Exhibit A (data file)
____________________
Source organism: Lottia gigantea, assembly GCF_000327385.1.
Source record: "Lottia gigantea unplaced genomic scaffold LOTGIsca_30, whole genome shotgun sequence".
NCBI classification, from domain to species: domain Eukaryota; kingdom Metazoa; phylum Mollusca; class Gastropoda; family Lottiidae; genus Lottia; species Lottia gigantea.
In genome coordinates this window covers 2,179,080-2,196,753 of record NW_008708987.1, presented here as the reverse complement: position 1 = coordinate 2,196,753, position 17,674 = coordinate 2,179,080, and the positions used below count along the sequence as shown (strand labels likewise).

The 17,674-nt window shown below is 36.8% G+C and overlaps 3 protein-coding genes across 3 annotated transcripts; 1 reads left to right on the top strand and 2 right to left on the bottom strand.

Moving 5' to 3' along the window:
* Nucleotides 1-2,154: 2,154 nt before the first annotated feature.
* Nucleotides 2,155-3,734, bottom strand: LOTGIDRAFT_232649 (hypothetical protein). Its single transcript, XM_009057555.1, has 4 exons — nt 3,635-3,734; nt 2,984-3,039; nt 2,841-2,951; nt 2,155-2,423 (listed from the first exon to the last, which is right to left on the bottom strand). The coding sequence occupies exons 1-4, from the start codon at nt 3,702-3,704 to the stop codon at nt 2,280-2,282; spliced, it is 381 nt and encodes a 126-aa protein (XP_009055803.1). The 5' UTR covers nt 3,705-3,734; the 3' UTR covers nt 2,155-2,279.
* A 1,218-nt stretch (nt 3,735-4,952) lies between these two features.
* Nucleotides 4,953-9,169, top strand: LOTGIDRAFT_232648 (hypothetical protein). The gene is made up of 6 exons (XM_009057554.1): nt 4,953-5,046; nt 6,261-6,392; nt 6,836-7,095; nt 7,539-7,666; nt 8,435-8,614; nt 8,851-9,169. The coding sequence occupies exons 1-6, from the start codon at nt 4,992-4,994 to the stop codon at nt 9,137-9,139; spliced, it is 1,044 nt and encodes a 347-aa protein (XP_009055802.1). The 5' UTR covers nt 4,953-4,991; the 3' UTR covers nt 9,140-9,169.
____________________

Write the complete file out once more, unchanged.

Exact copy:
Source organism: Lottia gigantea, assembly GCF_000327385.1.
Source record: "Lottia gigantea unplaced genomic scaffold LOTGIsca_30, whole genome shotgun sequence".
NCBI classification, from domain to species: domain Eukaryota; kingdom Metazoa; phylum Mollusca; class Gastropoda; family Lottiidae; genus Lottia; species Lottia gigantea.
In genome coordinates this window covers 2,179,080-2,196,753 of record NW_008708987.1, presented here as the reverse complement: position 1 = coordinate 2,196,753, position 17,674 = coordinate 2,179,080, and the positions used below count along the sequence as shown (strand labels likewise).

The 17,674-nt window shown below is 36.8% G+C and overlaps 3 protein-coding genes across 3 annotated transcripts; 1 reads left to right on the top strand and 2 right to left on the bottom strand.

Moving 5' to 3' along the window:
* Nucleotides 1-2,154: 2,154 nt before the first annotated feature.
* Nucleotides 2,155-3,734, bottom strand: LOTGIDRAFT_232649 (hypothetical protein). Its single transcript, XM_009057555.1, has 4 exons — nt 3,635-3,734; nt 2,984-3,039; nt 2,841-2,951; nt 2,155-2,423 (listed from the first exon to the last, which is right to left on the bottom strand). The coding sequence occupies exons 1-4, from the start codon at nt 3,702-3,704 to the stop codon at nt 2,280-2,282; spliced, it is 381 nt and encodes a 126-aa protein (XP_009055803.1). The 5' UTR covers nt 3,705-3,734; the 3' UTR covers nt 2,155-2,279.
* A 1,218-nt stretch (nt 3,735-4,952) lies between these two features.
* Nucleotides 4,953-9,169, top strand: LOTGIDRAFT_232648 (hypothetical protein). The gene is made up of 6 exons (XM_009057554.1): nt 4,953-5,046; nt 6,261-6,392; nt 6,836-7,095; nt 7,539-7,666; nt 8,435-8,614; nt 8,851-9,169. The coding sequence occupies exons 1-6, from the start codon at nt 4,992-4,994 to the stop codon at nt 9,137-9,139; spliced, it is 1,044 nt and encodes a 347-aa protein (XP_009055802.1). The 5' UTR covers nt 4,953-4,991; the 3' UTR covers nt 9,140-9,169.